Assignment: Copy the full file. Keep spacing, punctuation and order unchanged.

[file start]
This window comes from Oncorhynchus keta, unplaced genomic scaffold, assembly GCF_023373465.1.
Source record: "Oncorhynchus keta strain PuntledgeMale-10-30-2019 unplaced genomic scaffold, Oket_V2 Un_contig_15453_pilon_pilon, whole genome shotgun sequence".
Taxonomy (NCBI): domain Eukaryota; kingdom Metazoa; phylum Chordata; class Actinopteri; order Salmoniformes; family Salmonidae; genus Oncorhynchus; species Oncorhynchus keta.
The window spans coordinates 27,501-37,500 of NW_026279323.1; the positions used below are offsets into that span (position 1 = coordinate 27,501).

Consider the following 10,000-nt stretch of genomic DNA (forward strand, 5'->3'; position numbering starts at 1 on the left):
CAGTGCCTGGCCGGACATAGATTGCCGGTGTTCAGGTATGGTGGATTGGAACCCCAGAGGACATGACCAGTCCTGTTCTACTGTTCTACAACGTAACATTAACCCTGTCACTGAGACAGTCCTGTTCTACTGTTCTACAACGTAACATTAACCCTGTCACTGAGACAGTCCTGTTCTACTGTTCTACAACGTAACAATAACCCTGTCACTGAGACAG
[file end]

This window comes from Oncorhynchus keta, unplaced genomic scaffold, assembly GCF_023373465.1.
Source record: "Oncorhynchus keta strain PuntledgeMale-10-30-2019 unplaced genomic scaffold, Oket_V2 Un_contig_15453_pilon_pilon, whole genome shotgun sequence".
Taxonomy (NCBI): domain Eukaryota; kingdom Metazoa; phylum Chordata; class Actinopteri; order Salmoniformes; family Salmonidae; genus Oncorhynchus; species Oncorhynchus keta.
The window spans coordinates 27,501-37,500 of NW_026279323.1; the positions used below are offsets into that span (position 1 = coordinate 27,501).

Consider the following 10,000-nt stretch of genomic DNA (forward strand, 5'->3'; position numbering starts at 1 on the left):
CAGTGCCTGGCCGGACATAGATTGCCGGTGTTCAGGTATGGTGGATTGGAACCCCAGAGGACATGACCAGTCCTGTTCTACTGTTCTACAACGTAACATTAACCCTGTCACTGAGACAGTCCTGTTCTACTGTTCTACAACGTAACATTAACCCTGTCACTGAGACAGTCCTGTTCTACTGTTCTACAACGTAACAATAACCCTGTCACTGAGACAG